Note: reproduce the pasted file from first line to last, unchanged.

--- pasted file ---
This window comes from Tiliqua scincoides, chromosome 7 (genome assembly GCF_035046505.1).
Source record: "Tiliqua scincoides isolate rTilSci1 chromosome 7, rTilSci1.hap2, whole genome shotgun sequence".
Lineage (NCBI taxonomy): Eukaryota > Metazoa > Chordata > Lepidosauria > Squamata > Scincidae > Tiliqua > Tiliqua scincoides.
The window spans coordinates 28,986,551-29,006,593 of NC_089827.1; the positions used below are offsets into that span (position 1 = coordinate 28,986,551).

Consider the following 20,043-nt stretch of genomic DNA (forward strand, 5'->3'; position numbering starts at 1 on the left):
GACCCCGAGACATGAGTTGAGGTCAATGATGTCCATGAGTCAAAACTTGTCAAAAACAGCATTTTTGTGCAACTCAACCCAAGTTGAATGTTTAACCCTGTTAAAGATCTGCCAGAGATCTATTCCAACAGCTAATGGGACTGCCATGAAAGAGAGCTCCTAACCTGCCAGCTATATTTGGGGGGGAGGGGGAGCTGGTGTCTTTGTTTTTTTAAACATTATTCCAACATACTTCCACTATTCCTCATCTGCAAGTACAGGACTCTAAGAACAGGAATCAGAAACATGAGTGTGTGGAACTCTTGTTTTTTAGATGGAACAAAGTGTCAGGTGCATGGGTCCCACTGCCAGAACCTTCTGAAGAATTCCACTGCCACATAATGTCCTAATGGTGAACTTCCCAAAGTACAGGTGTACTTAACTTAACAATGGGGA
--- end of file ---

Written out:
This window comes from Tiliqua scincoides, chromosome 7 (genome assembly GCF_035046505.1).
Source record: "Tiliqua scincoides isolate rTilSci1 chromosome 7, rTilSci1.hap2, whole genome shotgun sequence".
Lineage (NCBI taxonomy): Eukaryota > Metazoa > Chordata > Lepidosauria > Squamata > Scincidae > Tiliqua > Tiliqua scincoides.
The window spans coordinates 28,986,551-29,006,593 of NC_089827.1; the positions used below are offsets into that span (position 1 = coordinate 28,986,551).

Consider the following 20,043-nt stretch of genomic DNA (forward strand, 5'->3'; position numbering starts at 1 on the left):
GACCCCGAGACATGAGTTGAGGTCAATGATGTCCATGAGTCAAAACTTGTCAAAAACAGCATTTTTGTGCAACTCAACCCAAGTTGAATGTTTAACCCTGTTAAAGATCTGCCAGAGATCTATTCCAACAGCTAATGGGACTGCCATGAAAGAGAGCTCCTAACCTGCCAGCTATATTTGGGGGGGAGGGGGAGCTGGTGTCTTTGTTTTTTTAAACATTATTCCAACATACTTCCACTATTCCTCATCTGCAAGTACAGGACTCTAAGAACAGGAATCAGAAACATGAGTGTGTGGAACTCTTGTTTTTTAGATGGAACAAAGTGTCAGGTGCATGGGTCCCACTGCCAGAACCTTCTGAAGAATTCCACTGCCACATAATGTCCTAATGGTGAACTTCCCAAAGTACAGGTGTACTTAACTTAACAATGGGGA